KC STEM Alliance Executive Director Martha McCabe shares opportunities to be involved in STEM in the Kansas City region

KC STEM Alliance Executive Director Martha McCabe shares opportunities to be involved in STEM in the Kansas City region. The leadership of the KC STEM Alliance was recognized nationally as McCabe was invited by Kansas Governor Jeff Colyer to attend the first-of-its-kind State-Federal Science, Technology, Engineering, and Math (STEM) Education Summit hosted by The White House Office of Science and Technology Policy (OSTP), in Washington, D.C.

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We can build the STEM workforce our future economy needs
Larry Jacob
Vice President, Public Affairs Kauffman Foundation

We can build the STEM workforce our future economy needs

The key challenge is to ensure that education is equitable in order to meet the needs of ALL students and the needs of tomorrow's workforce.

America must prepare its children for an economy we can't predict, but are assured will be different, by 2030. #STEM #RethinkEd

As graduation celebrations turn to summer internships and, hopefully, new jobs, Missourians were greeted with a report that should ring the alarm and cause us all to rethink education.

The Missouri Chamber of Commerce highlighted that by 2030, Missouri will face a shortage of 200,000 qualified workers. This report mirrors other findings that point to deficits within the science-, technology-, engineering-, and math-based (STEM) talent pipelines.

This is not just a Missouri issue, but also a national issue. The nation must prepare its children for an economy we can’t predict, but are assured will be different. The key challenge is to ensure that any changes in education meet the needs of ALL students, not just a select few. By necessity, that type of community-engaged process will take time to delve into the complexity of evolving our current systems, while ensuring equity, to meet tomorrow’s needs.

So, what can we do in our communities now to prepare for 2030?

Scaling STEM

STEM, rethinking educationGraph courtesy of Project Lead the Way.

Thankfully, there are many opportunities to bridge the gap. Throughout many public schools and districts, there are pockets of innovation occurring that have promise to scale. Forbes recently profiled one such effort. Project Lead the Way is a national nonprofit that serves millions of kindergarten- through high school-age students. It is an in-school engineering, computer science and biomedical science program that uses project-based learning to engage students in STEM learning and complement the school’s core curriculum.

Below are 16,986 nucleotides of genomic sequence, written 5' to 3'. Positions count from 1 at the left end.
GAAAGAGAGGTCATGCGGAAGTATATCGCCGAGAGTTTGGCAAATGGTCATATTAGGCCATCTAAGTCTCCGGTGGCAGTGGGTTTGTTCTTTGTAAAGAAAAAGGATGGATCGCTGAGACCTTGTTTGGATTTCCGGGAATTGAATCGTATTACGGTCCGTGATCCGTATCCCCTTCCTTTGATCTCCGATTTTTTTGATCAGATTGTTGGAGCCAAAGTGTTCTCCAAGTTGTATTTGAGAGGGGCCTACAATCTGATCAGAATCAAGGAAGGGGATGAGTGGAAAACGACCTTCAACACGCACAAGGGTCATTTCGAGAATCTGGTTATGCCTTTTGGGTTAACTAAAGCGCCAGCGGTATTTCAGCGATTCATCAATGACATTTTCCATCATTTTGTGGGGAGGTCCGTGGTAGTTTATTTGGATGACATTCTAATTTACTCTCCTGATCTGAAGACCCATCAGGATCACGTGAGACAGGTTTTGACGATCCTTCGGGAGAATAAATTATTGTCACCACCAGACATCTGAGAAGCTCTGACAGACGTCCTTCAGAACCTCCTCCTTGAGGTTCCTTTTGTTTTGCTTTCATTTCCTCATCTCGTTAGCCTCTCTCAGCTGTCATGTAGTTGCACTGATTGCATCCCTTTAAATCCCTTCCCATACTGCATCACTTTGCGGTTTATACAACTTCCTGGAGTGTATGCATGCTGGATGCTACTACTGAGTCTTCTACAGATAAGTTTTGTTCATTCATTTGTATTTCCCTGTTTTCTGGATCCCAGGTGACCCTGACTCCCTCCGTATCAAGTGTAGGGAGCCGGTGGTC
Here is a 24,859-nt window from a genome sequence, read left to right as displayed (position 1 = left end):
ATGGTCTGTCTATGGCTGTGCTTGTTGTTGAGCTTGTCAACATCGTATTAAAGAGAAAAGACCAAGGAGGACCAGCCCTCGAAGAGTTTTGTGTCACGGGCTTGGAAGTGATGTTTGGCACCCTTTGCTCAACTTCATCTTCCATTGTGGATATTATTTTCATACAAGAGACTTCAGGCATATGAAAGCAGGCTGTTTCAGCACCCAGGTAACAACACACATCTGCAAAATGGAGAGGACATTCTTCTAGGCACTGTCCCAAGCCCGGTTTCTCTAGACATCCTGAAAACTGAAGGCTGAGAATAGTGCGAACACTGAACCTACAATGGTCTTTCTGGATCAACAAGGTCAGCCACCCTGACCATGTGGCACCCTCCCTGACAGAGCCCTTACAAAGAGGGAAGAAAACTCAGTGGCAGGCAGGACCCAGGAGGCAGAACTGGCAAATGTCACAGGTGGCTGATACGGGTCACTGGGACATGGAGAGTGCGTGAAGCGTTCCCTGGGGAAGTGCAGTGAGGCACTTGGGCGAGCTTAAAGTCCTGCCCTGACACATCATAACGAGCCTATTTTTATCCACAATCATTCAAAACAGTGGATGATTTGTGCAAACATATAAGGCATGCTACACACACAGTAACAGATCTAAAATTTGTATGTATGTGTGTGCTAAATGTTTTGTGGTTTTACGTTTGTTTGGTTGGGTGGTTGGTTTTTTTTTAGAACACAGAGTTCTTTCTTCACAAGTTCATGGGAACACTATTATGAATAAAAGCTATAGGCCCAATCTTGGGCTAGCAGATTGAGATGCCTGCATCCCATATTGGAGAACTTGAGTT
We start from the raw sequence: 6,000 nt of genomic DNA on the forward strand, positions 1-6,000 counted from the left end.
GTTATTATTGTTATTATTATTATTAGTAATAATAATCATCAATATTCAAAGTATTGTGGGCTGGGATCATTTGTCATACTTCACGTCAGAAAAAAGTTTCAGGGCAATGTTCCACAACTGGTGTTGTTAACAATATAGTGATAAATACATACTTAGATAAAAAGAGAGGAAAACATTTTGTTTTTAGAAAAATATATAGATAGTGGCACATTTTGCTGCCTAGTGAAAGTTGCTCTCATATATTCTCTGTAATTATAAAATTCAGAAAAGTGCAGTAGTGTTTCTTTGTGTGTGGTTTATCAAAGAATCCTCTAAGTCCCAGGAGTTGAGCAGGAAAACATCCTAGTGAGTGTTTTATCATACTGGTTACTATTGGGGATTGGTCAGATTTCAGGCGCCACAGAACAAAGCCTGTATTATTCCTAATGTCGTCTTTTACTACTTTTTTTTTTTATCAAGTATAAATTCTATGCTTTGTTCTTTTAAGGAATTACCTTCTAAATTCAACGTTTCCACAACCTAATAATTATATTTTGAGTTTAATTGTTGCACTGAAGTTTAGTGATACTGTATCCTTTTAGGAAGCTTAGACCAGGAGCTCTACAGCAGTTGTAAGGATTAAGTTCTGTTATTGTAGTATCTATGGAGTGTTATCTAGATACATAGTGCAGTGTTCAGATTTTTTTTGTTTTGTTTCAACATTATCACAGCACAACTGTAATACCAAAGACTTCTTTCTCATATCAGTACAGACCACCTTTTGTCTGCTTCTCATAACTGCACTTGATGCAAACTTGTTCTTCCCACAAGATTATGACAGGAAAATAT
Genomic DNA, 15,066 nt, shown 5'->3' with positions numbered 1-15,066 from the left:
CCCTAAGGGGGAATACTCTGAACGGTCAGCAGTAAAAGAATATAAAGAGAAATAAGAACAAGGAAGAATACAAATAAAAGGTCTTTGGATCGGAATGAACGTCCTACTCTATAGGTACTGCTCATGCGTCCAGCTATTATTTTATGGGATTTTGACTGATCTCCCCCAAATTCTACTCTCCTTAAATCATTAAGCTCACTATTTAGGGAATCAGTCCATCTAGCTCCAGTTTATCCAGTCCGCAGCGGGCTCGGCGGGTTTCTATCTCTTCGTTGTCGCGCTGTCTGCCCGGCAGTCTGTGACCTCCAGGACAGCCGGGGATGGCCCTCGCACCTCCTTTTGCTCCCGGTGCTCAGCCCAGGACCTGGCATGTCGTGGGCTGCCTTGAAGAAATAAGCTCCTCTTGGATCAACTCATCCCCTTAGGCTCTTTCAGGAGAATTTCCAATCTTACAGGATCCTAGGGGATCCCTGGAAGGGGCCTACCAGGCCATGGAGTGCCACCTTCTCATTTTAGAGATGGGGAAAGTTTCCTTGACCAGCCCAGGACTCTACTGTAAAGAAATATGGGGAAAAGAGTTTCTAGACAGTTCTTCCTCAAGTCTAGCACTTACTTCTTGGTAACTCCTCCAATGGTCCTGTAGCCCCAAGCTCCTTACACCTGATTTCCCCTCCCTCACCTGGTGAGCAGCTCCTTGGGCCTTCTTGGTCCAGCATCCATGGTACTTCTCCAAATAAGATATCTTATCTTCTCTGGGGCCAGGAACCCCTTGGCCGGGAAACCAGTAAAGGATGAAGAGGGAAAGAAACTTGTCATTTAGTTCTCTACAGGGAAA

The Kansas City STEM Alliance manages Project Lead the Way, as well as serves as a coordinator for the more than 100 STEM-related organizations, in the Kansas City area. Created in 2011, the KC STEM Alliance was charged to address the emerging need for more students participating in STEM subjects.

Since 2011, through the administration of the KC STEM Alliance, Project Lead the Way enrollment in Kansas City has grown from 10,000 students to 73,000 students (see graph). In addition, the KC STEM Alliance expanded the other signature program it administers – FIRST Robotics – by focusing on students that have been traditionally underserved in robotics competitions. It worked aggressively to increase teams led by girls and students of color from 11 to 27, a significant increase in participation by these students.

More recently, the leadership of the KC STEM Alliance was recognized nationally as Executive Director Martha McCabe was recently invited by Kansas Governor Jeff Colyer to attend the first-of-its-kind State-Federal Science, Technology, Engineering, and Math (STEM) Education Summit hosted by The White House Office of Science and Technology Policy (OSTP), in Washington, D.C.

Supporting STEM

Because of it leadership and results in the STEM field, the Kauffman Foundation recently awarded a three-year $1.1 million grant to expand KC STEM Alliance programming to more students and schools as well as build its long-term financial stability.

STEM, rethinking educationCourtesy of KC STEM Alliance

To best support the needs of students and our communities, we must work at every level of government, short- to long-term, and engage the voices of those who are not often at the table in this discussion, including students, families, and educators.

We also must leverage every opportunity and program to support positive changes. Adapting a system of education to meet our nation’s long-term needs is complex and fraught with challenges, but through a combination of listening, learning, and working together, it can be done. Programs such as Project Lead the Way, KC STEM Alliance, and the hundreds of voices engaged in Rethink Education all point to the possibilities.

We can work together for a goal that by 2030 every student is prepared to meet the challenges of the economy and eliminate the projected gaps not only in Missouri, but also in our nation.

The power to choose

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